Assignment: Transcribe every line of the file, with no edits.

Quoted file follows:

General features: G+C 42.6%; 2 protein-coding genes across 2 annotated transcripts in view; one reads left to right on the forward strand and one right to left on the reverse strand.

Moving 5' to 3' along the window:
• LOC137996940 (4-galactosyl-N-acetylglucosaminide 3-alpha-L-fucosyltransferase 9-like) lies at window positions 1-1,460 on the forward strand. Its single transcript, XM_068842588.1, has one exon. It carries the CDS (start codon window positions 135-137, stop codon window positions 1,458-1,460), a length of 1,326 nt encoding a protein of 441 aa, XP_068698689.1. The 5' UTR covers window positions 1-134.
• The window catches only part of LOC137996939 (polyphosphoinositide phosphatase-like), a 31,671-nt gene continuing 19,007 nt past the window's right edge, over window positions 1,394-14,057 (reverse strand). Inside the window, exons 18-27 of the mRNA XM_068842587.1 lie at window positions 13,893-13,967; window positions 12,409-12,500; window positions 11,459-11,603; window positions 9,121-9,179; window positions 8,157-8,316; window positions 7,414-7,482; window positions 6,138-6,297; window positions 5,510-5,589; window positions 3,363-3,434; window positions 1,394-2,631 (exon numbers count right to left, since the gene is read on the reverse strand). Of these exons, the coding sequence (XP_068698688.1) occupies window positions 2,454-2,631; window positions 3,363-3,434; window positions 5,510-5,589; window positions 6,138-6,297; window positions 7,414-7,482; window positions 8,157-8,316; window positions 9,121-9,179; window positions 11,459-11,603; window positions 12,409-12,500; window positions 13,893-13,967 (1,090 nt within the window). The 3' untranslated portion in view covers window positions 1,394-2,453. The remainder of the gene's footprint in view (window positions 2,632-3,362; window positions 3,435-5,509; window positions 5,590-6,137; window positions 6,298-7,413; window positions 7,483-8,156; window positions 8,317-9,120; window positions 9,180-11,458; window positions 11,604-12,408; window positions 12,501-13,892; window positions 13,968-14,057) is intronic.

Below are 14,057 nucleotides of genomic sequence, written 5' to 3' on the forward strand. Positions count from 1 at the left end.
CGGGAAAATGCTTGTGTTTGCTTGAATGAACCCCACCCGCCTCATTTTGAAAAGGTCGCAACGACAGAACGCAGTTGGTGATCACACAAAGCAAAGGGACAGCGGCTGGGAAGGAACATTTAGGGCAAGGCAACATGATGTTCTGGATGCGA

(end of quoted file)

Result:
General features: G+C 42.6%; 2 protein-coding genes across 2 annotated transcripts in view; one reads left to right on the forward strand and one right to left on the reverse strand.

Moving 5' to 3' along the window:
• LOC137996940 (4-galactosyl-N-acetylglucosaminide 3-alpha-L-fucosyltransferase 9-like) lies at window positions 1-1,460 on the forward strand. Its single transcript, XM_068842588.1, has one exon. It carries the CDS (start codon window positions 135-137, stop codon window positions 1,458-1,460), a length of 1,326 nt encoding a protein of 441 aa, XP_068698689.1. The 5' UTR covers window positions 1-134.
• The window catches only part of LOC137996939 (polyphosphoinositide phosphatase-like), a 31,671-nt gene continuing 19,007 nt past the window's right edge, over window positions 1,394-14,057 (reverse strand). Inside the window, exons 18-27 of the mRNA XM_068842587.1 lie at window positions 13,893-13,967; window positions 12,409-12,500; window positions 11,459-11,603; window positions 9,121-9,179; window positions 8,157-8,316; window positions 7,414-7,482; window positions 6,138-6,297; window positions 5,510-5,589; window positions 3,363-3,434; window positions 1,394-2,631 (exon numbers count right to left, since the gene is read on the reverse strand). Of these exons, the coding sequence (XP_068698688.1) occupies window positions 2,454-2,631; window positions 3,363-3,434; window positions 5,510-5,589; window positions 6,138-6,297; window positions 7,414-7,482; window positions 8,157-8,316; window positions 9,121-9,179; window positions 11,459-11,603; window positions 12,409-12,500; window positions 13,893-13,967 (1,090 nt within the window). The 3' untranslated portion in view covers window positions 1,394-2,453. The remainder of the gene's footprint in view (window positions 2,632-3,362; window positions 3,435-5,509; window positions 5,590-6,137; window positions 6,298-7,413; window positions 7,483-8,156; window positions 8,317-9,120; window positions 9,180-11,458; window positions 11,604-12,408; window positions 12,501-13,892; window positions 13,968-14,057) is intronic.

Below are 14,057 nucleotides of genomic sequence, written 5' to 3' on the forward strand. Positions count from 1 at the left end.
CGGGAAAATGCTTGTGTTTGCTTGAATGAACCCCACCCGCCTCATTTTGAAAAGGTCGCAACGACAGAACGCAGTTGGTGATCACACAAAGCAAAGGGACAGCGGCTGGGAAGGAACATTTAGGGCAAGGCAACATGATGTTCTGGATGCGA